Electrified motorcycles are steadily gaining traction as the next frontier for two-wheelers. Brands like Triumph and Harley-Davidson's LiveWire, among others, are scrambling to get these emission-free models into the market, but it isn't an easy task. EV platform development can take years, and battery technology costs have yet to catch up with what we expect from mass-market electric bikes.
For these reasons, some people see hybrid motorcycles as solid middle ground in the transition from combustion engines to electric motors. One of the manufacturers seemingly working on this possibility is Yamaha, which has, in the past, shown varying degrees of interest in the technology.
In 2005, Yamaha showed off the Gen-Ryu concept, a radically designed hybrid motorcycle that borrowed tech from the Toyota Prius. The idea was promising, as it involved a rudimentary planetary gear system that could switch between gas and electric power through a continuously variable transmission (CVT). As we know by now, nothing significant came of that concept. Yamaha has not put any hybrid models into production, but could that change soon?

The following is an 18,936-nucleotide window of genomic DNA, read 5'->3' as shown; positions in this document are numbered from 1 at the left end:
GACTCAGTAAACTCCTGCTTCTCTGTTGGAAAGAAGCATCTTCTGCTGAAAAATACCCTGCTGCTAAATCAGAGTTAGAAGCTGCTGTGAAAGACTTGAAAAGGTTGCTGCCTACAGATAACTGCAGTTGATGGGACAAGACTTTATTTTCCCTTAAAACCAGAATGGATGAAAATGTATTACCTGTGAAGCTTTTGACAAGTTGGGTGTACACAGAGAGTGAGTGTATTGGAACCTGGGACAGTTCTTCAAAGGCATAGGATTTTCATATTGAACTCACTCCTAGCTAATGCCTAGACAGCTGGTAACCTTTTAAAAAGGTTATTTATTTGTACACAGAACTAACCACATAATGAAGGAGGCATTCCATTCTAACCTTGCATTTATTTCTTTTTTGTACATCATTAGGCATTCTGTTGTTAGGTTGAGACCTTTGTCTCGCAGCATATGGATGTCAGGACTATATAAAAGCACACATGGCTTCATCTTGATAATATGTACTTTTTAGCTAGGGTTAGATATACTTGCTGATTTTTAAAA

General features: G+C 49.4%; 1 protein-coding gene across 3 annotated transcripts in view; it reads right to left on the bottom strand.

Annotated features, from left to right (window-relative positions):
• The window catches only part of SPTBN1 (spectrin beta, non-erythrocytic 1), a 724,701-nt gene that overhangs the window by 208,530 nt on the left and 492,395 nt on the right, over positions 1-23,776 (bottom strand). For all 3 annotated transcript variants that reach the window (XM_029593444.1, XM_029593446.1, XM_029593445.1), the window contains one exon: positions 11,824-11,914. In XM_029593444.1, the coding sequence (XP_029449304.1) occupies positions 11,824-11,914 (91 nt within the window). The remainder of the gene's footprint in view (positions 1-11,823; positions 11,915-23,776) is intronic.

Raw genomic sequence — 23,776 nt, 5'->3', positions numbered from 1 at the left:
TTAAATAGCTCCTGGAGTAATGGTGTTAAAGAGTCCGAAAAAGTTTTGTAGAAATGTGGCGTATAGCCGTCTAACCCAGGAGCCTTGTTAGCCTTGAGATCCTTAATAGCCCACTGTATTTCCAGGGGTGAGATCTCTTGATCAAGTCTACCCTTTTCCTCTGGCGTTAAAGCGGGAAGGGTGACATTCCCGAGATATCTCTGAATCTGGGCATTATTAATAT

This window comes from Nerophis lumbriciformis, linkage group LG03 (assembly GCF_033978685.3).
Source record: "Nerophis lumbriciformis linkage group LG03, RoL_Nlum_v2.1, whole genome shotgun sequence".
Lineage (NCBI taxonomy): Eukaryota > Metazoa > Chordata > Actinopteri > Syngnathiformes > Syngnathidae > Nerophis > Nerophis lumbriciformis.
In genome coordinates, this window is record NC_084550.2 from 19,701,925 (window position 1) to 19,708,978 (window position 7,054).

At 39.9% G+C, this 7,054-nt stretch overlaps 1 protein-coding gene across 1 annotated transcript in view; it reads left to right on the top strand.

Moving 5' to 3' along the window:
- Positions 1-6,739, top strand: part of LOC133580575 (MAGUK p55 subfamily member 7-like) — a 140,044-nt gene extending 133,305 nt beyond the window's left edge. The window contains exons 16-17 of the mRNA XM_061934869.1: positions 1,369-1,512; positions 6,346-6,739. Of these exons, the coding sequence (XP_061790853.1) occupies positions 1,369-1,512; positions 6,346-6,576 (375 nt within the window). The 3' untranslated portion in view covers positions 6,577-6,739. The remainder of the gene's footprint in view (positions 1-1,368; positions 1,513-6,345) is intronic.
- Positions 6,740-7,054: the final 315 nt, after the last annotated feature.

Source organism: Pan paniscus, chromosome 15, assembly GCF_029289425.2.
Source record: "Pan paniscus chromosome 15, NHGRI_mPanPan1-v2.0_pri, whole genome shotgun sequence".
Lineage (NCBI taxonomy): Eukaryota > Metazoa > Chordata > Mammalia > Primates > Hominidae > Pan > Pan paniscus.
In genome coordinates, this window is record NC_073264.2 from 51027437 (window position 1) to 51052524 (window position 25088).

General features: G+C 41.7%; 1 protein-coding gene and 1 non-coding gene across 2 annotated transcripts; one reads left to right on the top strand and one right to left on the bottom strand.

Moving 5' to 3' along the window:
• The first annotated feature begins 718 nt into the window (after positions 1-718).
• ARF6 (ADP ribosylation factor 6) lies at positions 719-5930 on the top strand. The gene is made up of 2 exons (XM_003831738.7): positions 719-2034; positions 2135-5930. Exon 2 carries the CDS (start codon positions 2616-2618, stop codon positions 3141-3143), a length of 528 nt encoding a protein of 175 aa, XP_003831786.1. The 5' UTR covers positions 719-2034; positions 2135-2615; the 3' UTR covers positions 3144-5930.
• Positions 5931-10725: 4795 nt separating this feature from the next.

Now a barrage of patent filings has revealed that Yamaha is indeed revisiting its hybrid tech inclinations. What's different this time around is the use of a "series hybrid" system, which in this use case involves an electric motor doing most of the work to drive the rear wheel. The (predicted small-displacement) combustion engine's purpose in this setup is to run at a pace efficient enough to recharge the battery.
Yamaha has reportedly filed patents for ten different versions of this technology. These design ideas range from NMAX-style scooters to bonafide electric streetfighters. In some illustrations, there appears to be a low-mounted gasoline engine powering a generator, plus a large battery beneath the seat with the motor sitting even lower.
The case for a Yamaha series-hybrid motorcycle is intriguing, but only the Japanese company knows if it will ever reach production. For now, we'll have to sit back and watch as Yamaha's designers and engineers work to bring these ideas to life.